“When André was eventually released we spent four glorious days being shown around Moscow and St. Petersburg. When it was time to leave, we were stuck on the tarmac in a queue behind such luminaries as Elton John and Bill Clinton. Racing back to have a Thanksgiving dinner that I was hosting [in Paris] for 26 people, including our very dear friend Lee [Radziwill]. At home, we were divided between the dining room and the library for the most festive American in Paris Thanksgiving dinner imaginable. André’s booming voice, shrieks of joy and exaltation echo in my head as they did in the house that most special night. André wrote, ‘I can never forget that Thanksgiving sitting on the tarmac waiting and wanting to get back to Paris in time.’ I think LV [Louis Vuitton] put us up at Le Meurice. Life was so perrrrfect — the golden age of style we lived through.”
Hardison, who first met Talley wearing an Eagle Scout uniform at Andy Warhol’s Factory, said, “I was sometimes André’s conscious and sometimes the pain in his butt. But I always told him what I thought and I always told him what I felt. I appreciated his love and his support. I also loved the fact that he tried so hard to help me in so many ways, especially when we were trying to change how we saw things. At the end of the day, I really appreciated him because we kept each other’s secrets. We have a lot of secrets. He’s left with a lot of mine and I have some of his. I am very proud of him and what he has become. I’m glad that he didn’t suffer long, that he was gone quick and that he became someone in our hearts and our minds. You will always remember him because he’s the cool guy. He’s the guy who basically stepped up and stepped out.”
Herrera said, “André, you were the most amazing friend. You were unique and you will never be replaced by anyone. Your knowledge and love for fashion made you a passionate critic. You were the fashion historian of our times and your legacy will live with us forever. Rest In Peace, my very dear friend.”
Playing the piano and offering this recollection as an introduction to “Ain’t Nothing But the Real Thing,” a song she co-wrote, Valerie Simpson said, “Last night I was at my club. It’s called the Sugar Bar and the highlight of the evening was a video by The New York Times of André and Whoopi Goldberg coming to the Sugar Bar after fashion week. See, he came to me to party. He would sit down right in front and he had a tambourine which he always played. I was trying to think of adjectives for this giant of a man but they failed me. But I will say he was — for sure — authentic, one-of-a-kind, took up all the space all the time. That voice. That presence. That way of being, being felt, being seen. No, no, no – he wasn’t no copy of nothing.”
SCAD’s Wallace spoke of Talley’s contributions to the school as a longtime member of the board of trustees and its students. “Another great joy was the creation of the André Leon Talley Gallery at the SCAD Museum of Art, which he always referred to expansively as ‘his wing.’ André was fond of saying that the greatest luxury for him was crisp white sheets drying on the line. I think he so treasured that memory because it reminded him of the loving care given to him by his grandmother Bennie Francis Davis. He wrote one day, ‘I often think of my final memory of her. I was napping on her red velvet Regency chaise. She came over on her walker and pulled the blanket closer to my chin. I woke as she stood over me, protecting. She turned and left me there to sleep.’”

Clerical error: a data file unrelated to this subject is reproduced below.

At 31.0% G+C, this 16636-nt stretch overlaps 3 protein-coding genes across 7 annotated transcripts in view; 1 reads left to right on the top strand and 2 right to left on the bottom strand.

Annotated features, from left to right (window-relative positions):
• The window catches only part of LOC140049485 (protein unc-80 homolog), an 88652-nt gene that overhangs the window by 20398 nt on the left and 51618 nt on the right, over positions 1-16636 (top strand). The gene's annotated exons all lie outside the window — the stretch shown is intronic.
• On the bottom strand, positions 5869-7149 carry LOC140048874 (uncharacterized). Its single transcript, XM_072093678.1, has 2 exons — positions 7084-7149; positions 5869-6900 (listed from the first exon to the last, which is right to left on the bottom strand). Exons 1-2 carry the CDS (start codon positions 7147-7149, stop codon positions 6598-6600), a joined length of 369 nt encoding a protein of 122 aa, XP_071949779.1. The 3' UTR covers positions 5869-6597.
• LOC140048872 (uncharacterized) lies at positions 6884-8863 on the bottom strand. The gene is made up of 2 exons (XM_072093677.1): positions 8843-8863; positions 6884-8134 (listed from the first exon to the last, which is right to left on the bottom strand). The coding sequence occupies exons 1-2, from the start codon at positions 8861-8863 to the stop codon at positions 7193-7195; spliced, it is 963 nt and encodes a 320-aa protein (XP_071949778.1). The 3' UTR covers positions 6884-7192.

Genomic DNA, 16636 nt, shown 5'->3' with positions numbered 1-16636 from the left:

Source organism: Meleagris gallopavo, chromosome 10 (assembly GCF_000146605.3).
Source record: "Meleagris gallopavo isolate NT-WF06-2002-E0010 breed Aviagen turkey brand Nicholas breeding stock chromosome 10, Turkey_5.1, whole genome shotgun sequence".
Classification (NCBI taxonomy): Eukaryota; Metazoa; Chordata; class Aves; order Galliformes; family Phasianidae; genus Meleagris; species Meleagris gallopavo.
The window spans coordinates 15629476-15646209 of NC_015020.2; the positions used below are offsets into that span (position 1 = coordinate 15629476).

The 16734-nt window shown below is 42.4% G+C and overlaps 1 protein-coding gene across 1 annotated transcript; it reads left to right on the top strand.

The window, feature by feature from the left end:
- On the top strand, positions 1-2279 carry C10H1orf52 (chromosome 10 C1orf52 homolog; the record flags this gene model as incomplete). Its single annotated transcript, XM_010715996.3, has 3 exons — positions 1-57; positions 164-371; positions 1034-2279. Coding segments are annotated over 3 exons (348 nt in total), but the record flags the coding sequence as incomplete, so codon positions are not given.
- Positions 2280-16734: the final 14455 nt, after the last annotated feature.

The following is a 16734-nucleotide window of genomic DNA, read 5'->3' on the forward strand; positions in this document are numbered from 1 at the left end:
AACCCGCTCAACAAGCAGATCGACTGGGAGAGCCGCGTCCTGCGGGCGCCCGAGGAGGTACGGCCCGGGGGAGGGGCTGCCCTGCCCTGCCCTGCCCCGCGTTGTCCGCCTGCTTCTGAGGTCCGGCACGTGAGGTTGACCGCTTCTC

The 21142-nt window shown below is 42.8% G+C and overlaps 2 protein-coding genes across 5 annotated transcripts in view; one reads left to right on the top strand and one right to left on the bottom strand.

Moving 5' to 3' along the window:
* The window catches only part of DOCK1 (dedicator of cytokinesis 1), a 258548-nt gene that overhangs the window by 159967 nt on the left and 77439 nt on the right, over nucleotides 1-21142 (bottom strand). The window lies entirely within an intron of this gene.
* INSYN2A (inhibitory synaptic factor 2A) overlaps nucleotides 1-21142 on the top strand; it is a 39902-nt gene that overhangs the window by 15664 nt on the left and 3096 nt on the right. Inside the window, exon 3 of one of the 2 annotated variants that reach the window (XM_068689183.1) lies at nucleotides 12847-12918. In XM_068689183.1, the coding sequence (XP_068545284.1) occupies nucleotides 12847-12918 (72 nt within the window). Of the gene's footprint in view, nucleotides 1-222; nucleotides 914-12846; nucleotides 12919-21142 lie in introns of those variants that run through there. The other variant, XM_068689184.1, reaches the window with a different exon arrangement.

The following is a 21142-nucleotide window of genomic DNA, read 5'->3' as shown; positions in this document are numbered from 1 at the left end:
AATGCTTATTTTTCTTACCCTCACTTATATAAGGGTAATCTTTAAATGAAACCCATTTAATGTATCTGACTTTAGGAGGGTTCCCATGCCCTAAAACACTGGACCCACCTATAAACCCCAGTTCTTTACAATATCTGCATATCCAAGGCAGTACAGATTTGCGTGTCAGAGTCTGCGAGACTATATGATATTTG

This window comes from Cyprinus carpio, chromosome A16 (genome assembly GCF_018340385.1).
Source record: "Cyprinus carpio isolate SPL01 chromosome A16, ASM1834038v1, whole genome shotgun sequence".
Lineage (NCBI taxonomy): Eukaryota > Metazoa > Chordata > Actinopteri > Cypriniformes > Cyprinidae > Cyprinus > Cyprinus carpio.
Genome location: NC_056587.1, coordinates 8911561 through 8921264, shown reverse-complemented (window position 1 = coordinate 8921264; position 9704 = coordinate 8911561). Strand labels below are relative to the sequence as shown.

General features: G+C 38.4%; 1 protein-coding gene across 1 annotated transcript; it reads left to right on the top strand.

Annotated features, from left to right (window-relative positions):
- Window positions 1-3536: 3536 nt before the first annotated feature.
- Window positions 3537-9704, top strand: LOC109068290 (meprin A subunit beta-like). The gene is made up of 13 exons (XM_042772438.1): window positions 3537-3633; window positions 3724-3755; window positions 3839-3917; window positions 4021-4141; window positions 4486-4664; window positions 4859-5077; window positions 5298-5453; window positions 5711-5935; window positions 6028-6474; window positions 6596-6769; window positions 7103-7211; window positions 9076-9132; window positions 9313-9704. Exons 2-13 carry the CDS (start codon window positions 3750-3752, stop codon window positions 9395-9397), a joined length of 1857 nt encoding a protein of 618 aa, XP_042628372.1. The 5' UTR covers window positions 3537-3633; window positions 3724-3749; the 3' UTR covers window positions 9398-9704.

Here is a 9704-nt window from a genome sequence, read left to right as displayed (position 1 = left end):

Campbell, who had swept into the church earlier in an all-white ensemble and fascinator, spoke haltingly at times of Talley, “Often in our business we don’t really take time to know where someone comes from….But earlier this week in North Carolina with Diane von Furstenberg I finally had the honor to meet some of your childhood friends and your family and to see where you got your signature grace, elegance and dignity. It was so moving to be there amongst your loved ones.”
The supermodel said, “André anointed people by just showing up for them — no matter what. He not only pushed you to be the best version of yourself, he taught you how to do it. For so many of us, when you were starting off in this industry and you felt like you didn’t have a voice, André would often be that voice for us, asking valid questions, advocating on our behalf until we learned how to ask what we wanted ourselves.”
Campbell said, “His belief that the world was for the taking was simply contagious and he pushed me through boundaries I never thought I would cross.”
She recalled, “A few years ago André joined me in Lagos, Nigeria, at the fashion week — an event everyone said to me he would not come to. But he did. He showed up for me. There he was in a wheelchair, cloaked like a king with the Nigerian creatives sitting at his feet, listening to his wisdom.”
Speaking of Talley, von Furstenberg said, “You and I were very close friends since 1974. We traveled together, laughed together, fought sometimes as you were not always easy. But for 48 years we were always there for each other.”
She said, “You had a very successful life because you managed to design the life you had dreamt of. You spoke perfect French — the language you wanted to learn. You traveled to and visited all of the places you wanted to see. You met all the people you wanted to meet….For decades you loved fashion, wrote beautifully and mentored so many designers. It has been an honor and a privilege to be your friend, to respect you, to admire you and to love you. Rest in peace ALT — always loving and tall.”